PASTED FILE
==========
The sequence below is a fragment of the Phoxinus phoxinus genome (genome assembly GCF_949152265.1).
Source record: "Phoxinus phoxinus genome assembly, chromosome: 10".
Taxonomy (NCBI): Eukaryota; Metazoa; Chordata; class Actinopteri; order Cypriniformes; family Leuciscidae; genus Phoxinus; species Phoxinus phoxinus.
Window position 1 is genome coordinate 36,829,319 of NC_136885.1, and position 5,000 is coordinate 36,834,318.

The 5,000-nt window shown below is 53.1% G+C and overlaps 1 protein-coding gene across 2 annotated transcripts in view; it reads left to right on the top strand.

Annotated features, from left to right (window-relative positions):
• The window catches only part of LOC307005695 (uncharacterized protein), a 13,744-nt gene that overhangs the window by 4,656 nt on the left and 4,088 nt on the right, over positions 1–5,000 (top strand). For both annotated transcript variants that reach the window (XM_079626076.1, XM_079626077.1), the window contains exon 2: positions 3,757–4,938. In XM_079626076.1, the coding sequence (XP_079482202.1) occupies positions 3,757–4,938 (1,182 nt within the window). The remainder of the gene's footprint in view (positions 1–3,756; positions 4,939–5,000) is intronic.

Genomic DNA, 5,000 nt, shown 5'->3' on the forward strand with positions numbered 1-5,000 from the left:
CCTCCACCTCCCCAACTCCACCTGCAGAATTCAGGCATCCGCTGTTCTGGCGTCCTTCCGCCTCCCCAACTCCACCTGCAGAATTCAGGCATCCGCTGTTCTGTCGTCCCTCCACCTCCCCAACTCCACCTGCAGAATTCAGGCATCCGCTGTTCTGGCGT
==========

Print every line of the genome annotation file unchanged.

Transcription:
The sequence below is a fragment of the Phoxinus phoxinus genome (genome assembly GCF_949152265.1).
Source record: "Phoxinus phoxinus genome assembly, chromosome: 10".
Taxonomy (NCBI): Eukaryota; Metazoa; Chordata; class Actinopteri; order Cypriniformes; family Leuciscidae; genus Phoxinus; species Phoxinus phoxinus.
Window position 1 is genome coordinate 36,829,319 of NC_136885.1, and position 5,000 is coordinate 36,834,318.

The 5,000-nt window shown below is 53.1% G+C and overlaps 1 protein-coding gene across 2 annotated transcripts in view; it reads left to right on the top strand.

Annotated features, from left to right (window-relative positions):
• The window catches only part of LOC307005695 (uncharacterized protein), a 13,744-nt gene that overhangs the window by 4,656 nt on the left and 4,088 nt on the right, over positions 1–5,000 (top strand). For both annotated transcript variants that reach the window (XM_079626076.1, XM_079626077.1), the window contains exon 2: positions 3,757–4,938. In XM_079626076.1, the coding sequence (XP_079482202.1) occupies positions 3,757–4,938 (1,182 nt within the window). The remainder of the gene's footprint in view (positions 1–3,756; positions 4,939–5,000) is intronic.

Genomic DNA, 5,000 nt, shown 5'->3' on the forward strand with positions numbered 1-5,000 from the left:
CCTCCACCTCCCCAACTCCACCTGCAGAATTCAGGCATCCGCTGTTCTGGCGTCCTTCCGCCTCCCCAACTCCACCTGCAGAATTCAGGCATCCGCTGTTCTGTCGTCCCTCCACCTCCCCAACTCCACCTGCAGAATTCAGGCATCCGCTGTTCTGGCGT